What sort of property does the policy cover?

Mitchell Shire Council manages a substantial property portfolio for the benefit of the community. Properties include both commercial and community buildings and land.

Many of these these properties are made available to community groups, service providers, sporting bodies, private residents or commercial operators through occupancy agreements covering leasing and licensing.

These are formal agreements between Council and tenants to:

  • ensure properties are used for community benefit
  • that there is appropriate stewardship of the property
  • that legal, insurance and risk management responsibilities are shared

We've received requests from some tenants to update occupancy agreements or to create new agreements. We also need to make sure everyone who uses our facilities has up-to-date agreements in place. To ensure groups are treated consistently, a draft policy has been developed to help guide agreements.

The policy aims to provide for fair, equitable and transparent decisions and processes so that the community and tenants have a clear understanding of how property is allocated by Council and managed by tenants.


What property does the policy cover?

Mitchell Shire Council manages a substantial property portfolio for the benefit of the community. Properties include both commercial and community buildings and land.

Council recognises the role that community organisations play in providing an overall social benefit to the Shire through the delivery of a range of educational, cultural, community, recreational, and sporting activities and programs.

Council provides land and/or facilities at a subsidised rental to community groups to assist them with their endeavours and Council may also assist with the maintenance and costs associated with their occupation of Council community facilities.

Council also leases land and buildings to organisations to operate government or commercial services and these leases are established through commercial contracts.

Most properties are directly owned by Council; however, some facilities are located on Crown land and managed by Council on behalf of the Crown, and some facilities are owned by tenants but are situated on Council land.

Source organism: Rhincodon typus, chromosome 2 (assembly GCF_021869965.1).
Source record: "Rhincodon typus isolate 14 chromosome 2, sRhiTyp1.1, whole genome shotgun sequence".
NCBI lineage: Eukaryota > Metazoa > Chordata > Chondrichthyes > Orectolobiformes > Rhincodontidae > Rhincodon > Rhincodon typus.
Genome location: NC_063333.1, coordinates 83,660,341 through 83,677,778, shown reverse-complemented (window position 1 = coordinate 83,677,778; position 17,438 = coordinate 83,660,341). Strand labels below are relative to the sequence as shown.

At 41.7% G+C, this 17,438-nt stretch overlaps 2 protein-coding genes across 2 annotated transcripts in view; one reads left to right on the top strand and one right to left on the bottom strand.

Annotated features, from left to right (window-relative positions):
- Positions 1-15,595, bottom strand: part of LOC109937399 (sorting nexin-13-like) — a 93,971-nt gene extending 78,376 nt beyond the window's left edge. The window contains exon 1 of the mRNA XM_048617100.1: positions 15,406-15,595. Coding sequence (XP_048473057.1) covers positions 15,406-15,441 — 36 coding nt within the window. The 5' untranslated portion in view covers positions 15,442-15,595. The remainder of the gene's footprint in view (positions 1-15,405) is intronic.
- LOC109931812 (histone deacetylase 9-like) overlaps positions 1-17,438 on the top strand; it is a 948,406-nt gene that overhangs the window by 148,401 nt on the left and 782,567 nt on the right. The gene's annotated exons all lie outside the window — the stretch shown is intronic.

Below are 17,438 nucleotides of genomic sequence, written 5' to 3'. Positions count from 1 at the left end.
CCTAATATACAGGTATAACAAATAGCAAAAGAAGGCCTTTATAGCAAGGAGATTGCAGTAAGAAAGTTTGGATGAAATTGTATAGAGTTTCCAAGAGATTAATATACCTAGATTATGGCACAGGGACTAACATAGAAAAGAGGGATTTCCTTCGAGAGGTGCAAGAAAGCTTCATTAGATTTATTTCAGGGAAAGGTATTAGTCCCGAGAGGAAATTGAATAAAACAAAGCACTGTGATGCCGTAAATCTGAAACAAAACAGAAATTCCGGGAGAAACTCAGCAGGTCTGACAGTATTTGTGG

Why is a policy needed?

Council does not have an existing Property Leasing and Licensing Policy. 

A policy will help Council staff to secure occupancy agreements with tenants of Council property. It will also help to ensure occupancy agreements are managed consistently and fairly. 

The draft policy clarifies compliance requirements. It also defines the roles and responsibilities of Council as landlord and community groups as tenants and seeks to maximise the use of properties to accommodate more community services.

Setting out landlord and tenant requirements through this policy in the first instance, followed by negotiated formal agreements, will establish the consistency of practice required to manage a large number of tenancies across a diverse property portfolio. 

Established occupancy agreements give Council and Tenant the necessary assurance to maximise the use of buildings and to plan and develop better facilities for local community services for the future. 

What are the key principles of the policy?

The draft policy sets out some key objectives to help support better management practices by Council and improved compliance by tenants.
  • to ensure a consistent, equitable and transparent process in relation to leasing and licensing of Council Property.
  • to optimise the use of Council Property by providing facilities that encourage higher usage rates, support multi-use and co-location of Tenants and increase community access to activities, programs and services from Council Property.
  • to provide guiding principles that will assist in the responsible management, occupation and use of Council Property by Tenants.
  • to ensure consistency with Council’s principles under the Council Plan and related strategies including promoting diversity, appropriate levels of service, multiple use, accessibility, sustainability and inclusion.
  • to foster a partnership approach between Council and tenants to facility management and maintenance in which Tenants contribute towards the responsibility and cost of occupying Council Property alongside Council.

What does the policy cover?

•Tenants use of the premises to comply with ethical behavior and sound principles of inclusiveness